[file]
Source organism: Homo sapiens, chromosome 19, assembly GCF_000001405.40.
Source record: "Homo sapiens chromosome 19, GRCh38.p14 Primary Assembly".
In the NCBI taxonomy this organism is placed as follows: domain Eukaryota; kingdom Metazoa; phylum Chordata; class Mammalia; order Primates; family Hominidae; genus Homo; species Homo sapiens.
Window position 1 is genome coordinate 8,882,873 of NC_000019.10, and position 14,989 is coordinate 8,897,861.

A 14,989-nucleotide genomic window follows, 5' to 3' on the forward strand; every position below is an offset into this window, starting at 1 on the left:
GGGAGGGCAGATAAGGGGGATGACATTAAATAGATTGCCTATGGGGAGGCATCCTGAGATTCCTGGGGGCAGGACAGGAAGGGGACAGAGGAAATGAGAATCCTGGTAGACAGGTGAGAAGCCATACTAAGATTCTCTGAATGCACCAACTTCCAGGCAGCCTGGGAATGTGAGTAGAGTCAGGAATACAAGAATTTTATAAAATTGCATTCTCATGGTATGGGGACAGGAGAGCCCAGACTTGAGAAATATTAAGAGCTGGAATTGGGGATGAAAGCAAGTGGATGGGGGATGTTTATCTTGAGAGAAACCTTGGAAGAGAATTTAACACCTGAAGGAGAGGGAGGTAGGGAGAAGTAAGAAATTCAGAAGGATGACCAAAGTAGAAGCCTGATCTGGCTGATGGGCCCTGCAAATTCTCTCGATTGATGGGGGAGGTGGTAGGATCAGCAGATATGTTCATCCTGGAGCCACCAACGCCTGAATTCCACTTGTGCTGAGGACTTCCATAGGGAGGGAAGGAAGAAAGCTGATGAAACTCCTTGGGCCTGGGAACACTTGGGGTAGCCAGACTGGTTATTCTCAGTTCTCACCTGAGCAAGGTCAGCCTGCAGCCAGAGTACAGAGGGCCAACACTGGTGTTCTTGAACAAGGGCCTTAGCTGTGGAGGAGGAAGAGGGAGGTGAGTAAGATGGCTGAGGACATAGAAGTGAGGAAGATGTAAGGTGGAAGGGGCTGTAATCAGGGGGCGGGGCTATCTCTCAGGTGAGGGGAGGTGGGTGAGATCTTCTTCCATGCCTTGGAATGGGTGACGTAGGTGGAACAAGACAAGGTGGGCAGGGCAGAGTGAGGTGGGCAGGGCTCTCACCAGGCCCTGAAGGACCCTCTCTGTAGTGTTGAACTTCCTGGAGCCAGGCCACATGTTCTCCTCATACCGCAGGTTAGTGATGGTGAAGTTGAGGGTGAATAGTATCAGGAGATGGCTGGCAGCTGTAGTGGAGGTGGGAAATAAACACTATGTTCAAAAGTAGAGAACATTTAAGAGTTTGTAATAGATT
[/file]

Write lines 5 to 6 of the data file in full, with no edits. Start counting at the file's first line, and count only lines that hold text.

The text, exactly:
A 14,989-nucleotide genomic window follows, 5' to 3' on the forward strand; every position below is an offset into this window, starting at 1 on the left:
GGGAGGGCAGATAAGGGGGATGACATTAAATAGATTGCCTATGGGGAGGCATCCTGAGATTCCTGGGGGCAGGACAGGAAGGGGACAGAGGAAATGAGAATCCTGGTAGACAGGTGAGAAGCCATACTAAGATTCTCTGAATGCACCAACTTCCAGGCAGCCTGGGAATGTGAGTAGAGTCAGGAATACAAGAATTTTATAAAATTGCATTCTCATGGTATGGGGACAGGAGAGCCCAGACTTGAGAAATATTAAGAGCTGGAATTGGGGATGAAAGCAAGTGGATGGGGGATGTTTATCTTGAGAGAAACCTTGGAAGAGAATTTAACACCTGAAGGAGAGGGAGGTAGGGAGAAGTAAGAAATTCAGAAGGATGACCAAAGTAGAAGCCTGATCTGGCTGATGGGCCCTGCAAATTCTCTCGATTGATGGGGGAGGTGGTAGGATCAGCAGATATGTTCATCCTGGAGCCACCAACGCCTGAATTCCACTTGTGCTGAGGACTTCCATAGGGAGGGAAGGAAGAAAGCTGATGAAACTCCTTGGGCCTGGGAACACTTGGGGTAGCCAGACTGGTTATTCTCAGTTCTCACCTGAGCAAGGTCAGCCTGCAGCCAGAGTACAGAGGGCCAACACTGGTGTTCTTGAACAAGGGCCTTAGCTGTGGAGGAGGAAGAGGGAGGTGAGTAAGATGGCTGAGGACATAGAAGTGAGGAAGATGTAAGGTGGAAGGGGCTGTAATCAGGGGGCGGGGCTATCTCTCAGGTGAGGGGAGGTGGGTGAGATCTTCTTCCATGCCTTGGAATGGGTGACGTAGGTGGAACAAGACAAGGTGGGCAGGGCAGAGTGAGGTGGGCAGGGCTCTCACCAGGCCCTGAAGGACCCTCTCTGTAGTGTTGAACTTCCTGGAGCCAGGCCACATGTTCTCCTCATACCGCAGGTTAGTGATGGTGAAGTTGAGGGTGAATAGTATCAGGAGATGGCTGGCAGCTGTAGTGGAGGTGGGAAATAAACACTATGTTCAAAAGTAGAGAACATTTAAGAGTTTGTAATAGATT